clock menu more-arrow no yes mobile

Filed under:

Indians’ Ramirez off to a better start than Chipper Jones

This year’s Steamer projections listed the Hall of Famer as the most comparable player to the Indians’ third baseman

Cleveand Indians v Detroit Tigers Photo by Gregory Shamus/Getty Images

Steamer tosses out interesting player comparisons every season, but the one that I found most interesting this year the one it gave for Jose Ramirez. According to the projection system, the player that he is most like is Chipper Jones.

Comparing a 25-year-old to a first-ballot Hall of Famer is high praise, though it is important to note that Steamer comparisons aren’t designed to say that a player will have the same kind of career. I don’t have the full details but my understanding is that it takes what a player has done, their age, and their position, and then suggests which past player produced at the level we might expect of them.

How do their careers compare up to this point?

Data courtesy of Fangraphs.

I’ve listed them side-by-side to make comparisons easier. For the bottom columns I’ve aligned Jones’s age 26 season with the projections for Ramirez next season. The first thing that jumps out at me is that Steamer is right — these are very similar careers from the onset. Jose Ramirez has been a better overall player so far, but with more playing time.

Steamer’s built-in regression suggests that another season like 2018 isn’t in the works for Ramirez, though 5.8 WAR easily earns him another trip to the All-Star game. It would make only the truly crazy among us angry. I will say that I think the model is discounting his improved walk rate far too much; even when Ramirez fell into a deep, dark slump at the end of the season he continued to draw walks at his usual rate.

Meanwhile, Jones at age 26 proved beyond a doubt that he would become an elite player. In his eleven-year peak that followed, Jones averaged 142 games played, 30 HRs, and a .315/.417/.565 slash line. His average fWAR? 5.67. Keep in mind that the worst season he had in this span was 2004, when he “only” posted 3.2 fWAR.

Jones’ calling card was his alarming consistency year-to-year. He never grew old, which allowed him to become one of the greatest third basemen and switch-hitters that the game has ever seen. He was also our last-best hope to hit .400, finishing 2008 with a .363 average and hitting .390 as late as Independence Day.

Can Jose Ramirez tap into the same remarkable consistency? It’s too early to tell. His aforementioned slump cooled off what might have been the greatest single season by a third baseman in history. But should we put that much stock into one 6-week stretch of misery? Again, the peripheral hitting numbers suggest that Ramirez suffered from an abnormally low BABIP and that the changes he made at the plate might have had more to do with how hit approach a ball at which he planned to swing rather than his entire approach at the plate. We’ve suggested before that Ramirez might have tried to hit the ball out too often, and as we know, swinging for the fences every time means you rarely clear them. Unless you’re Barry Bonds circa 2004. A more positive sign is the improvement shown by Ramirez each season.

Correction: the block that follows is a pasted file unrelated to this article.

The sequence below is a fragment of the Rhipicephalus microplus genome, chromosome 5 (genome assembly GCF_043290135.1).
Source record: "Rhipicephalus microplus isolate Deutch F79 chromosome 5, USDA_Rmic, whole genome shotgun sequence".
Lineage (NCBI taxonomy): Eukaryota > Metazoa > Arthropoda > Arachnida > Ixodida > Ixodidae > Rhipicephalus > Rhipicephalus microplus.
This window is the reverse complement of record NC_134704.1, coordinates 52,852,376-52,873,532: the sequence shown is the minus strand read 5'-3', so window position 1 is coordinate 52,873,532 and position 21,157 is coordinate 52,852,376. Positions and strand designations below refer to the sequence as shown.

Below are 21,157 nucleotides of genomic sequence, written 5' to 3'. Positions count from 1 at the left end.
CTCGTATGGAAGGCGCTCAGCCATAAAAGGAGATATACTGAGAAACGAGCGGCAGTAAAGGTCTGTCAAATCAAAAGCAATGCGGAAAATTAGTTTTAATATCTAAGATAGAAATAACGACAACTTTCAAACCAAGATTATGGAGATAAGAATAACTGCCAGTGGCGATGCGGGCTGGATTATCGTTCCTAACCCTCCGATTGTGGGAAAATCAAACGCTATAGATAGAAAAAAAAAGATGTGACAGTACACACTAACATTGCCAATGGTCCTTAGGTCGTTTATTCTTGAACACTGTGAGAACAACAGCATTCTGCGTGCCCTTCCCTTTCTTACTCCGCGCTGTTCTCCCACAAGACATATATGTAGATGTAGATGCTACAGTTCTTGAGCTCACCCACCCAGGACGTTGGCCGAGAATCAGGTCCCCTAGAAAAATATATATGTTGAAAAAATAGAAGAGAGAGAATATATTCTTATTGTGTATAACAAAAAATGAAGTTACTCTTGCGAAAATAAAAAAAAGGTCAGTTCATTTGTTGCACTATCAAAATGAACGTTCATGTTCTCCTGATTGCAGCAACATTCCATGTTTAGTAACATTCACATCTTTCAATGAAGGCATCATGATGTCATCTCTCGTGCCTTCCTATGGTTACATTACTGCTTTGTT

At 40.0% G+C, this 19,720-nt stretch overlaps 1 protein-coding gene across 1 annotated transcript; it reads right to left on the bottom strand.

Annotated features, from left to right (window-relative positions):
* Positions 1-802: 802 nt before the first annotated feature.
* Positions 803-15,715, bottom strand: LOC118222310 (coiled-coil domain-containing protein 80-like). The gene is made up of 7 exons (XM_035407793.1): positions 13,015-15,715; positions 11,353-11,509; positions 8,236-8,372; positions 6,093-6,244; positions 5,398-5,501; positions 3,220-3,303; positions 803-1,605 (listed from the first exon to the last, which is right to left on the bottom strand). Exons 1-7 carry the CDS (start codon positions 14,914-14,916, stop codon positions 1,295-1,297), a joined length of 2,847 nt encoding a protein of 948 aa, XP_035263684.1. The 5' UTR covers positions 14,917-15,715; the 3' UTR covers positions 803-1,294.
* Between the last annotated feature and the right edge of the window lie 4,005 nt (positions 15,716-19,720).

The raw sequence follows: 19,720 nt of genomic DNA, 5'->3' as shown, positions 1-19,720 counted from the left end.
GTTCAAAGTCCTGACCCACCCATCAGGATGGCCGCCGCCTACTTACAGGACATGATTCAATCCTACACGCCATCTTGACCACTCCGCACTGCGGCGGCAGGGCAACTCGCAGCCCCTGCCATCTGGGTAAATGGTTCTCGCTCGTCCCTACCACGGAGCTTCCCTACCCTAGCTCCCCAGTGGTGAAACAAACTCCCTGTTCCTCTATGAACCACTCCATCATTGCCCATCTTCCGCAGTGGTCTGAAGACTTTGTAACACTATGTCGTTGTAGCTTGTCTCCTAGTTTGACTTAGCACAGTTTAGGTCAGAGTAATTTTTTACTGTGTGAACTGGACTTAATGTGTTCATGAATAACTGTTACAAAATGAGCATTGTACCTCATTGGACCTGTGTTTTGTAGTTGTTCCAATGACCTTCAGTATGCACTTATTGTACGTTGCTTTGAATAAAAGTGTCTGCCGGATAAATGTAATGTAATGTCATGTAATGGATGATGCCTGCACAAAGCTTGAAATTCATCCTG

One advantage Ramirez holds over Jones is his versatility. Ramirez already proved himself a capable left fielder in addition to an excellent second baseman. Depending on the (additional) moves that the Indians choose to make this off-season he may find himself manning the middle across from Francisco Lindor for the foreseeable future. Jones played third base almost exclusively, with the exception of a few dozen games at short in his youth and a stretch in left field due to the Braves’ acquisition of Vinny Castilla. Positional flexibility is clearly valuable, though the extent to which that makes a player intrinsically more valuable vs. the value he provides to a team’s roster construction is debatable.

Another thing to keep in mind when we consider this comparison: Chipper Jones was destined to be a superstar. The Braves took him with the first overall pick in the 1990 draft and based on the scouting report the Mariners filed on him during his Senior year of high school this would probably have been a unanimous decision. Meanwhile, Jose Ramirez entered professional baseball as a non-prospect. According to Joe Posnanski, only one scout in all of baseball wanted to sign him — and did so for $50,000. By the time Ramirez reached Akron, some people started to take notice. Keith Law, for example, left him just off of his top-100 prospects list in 2013, and Baseball Prospectus listed him as the 6th-best player on the Indians farm.

That is still not the type of player from whom you anticipate MVP-caliber play.

To me, Steamer got it absolutely right. Both players show promise at a young age in the Major Leagues. They both switch hit, play the same position, and represent an cornerstone for their franchises moving forward. Now the question is whether the end of their stories will look similar despite their drastically different roots.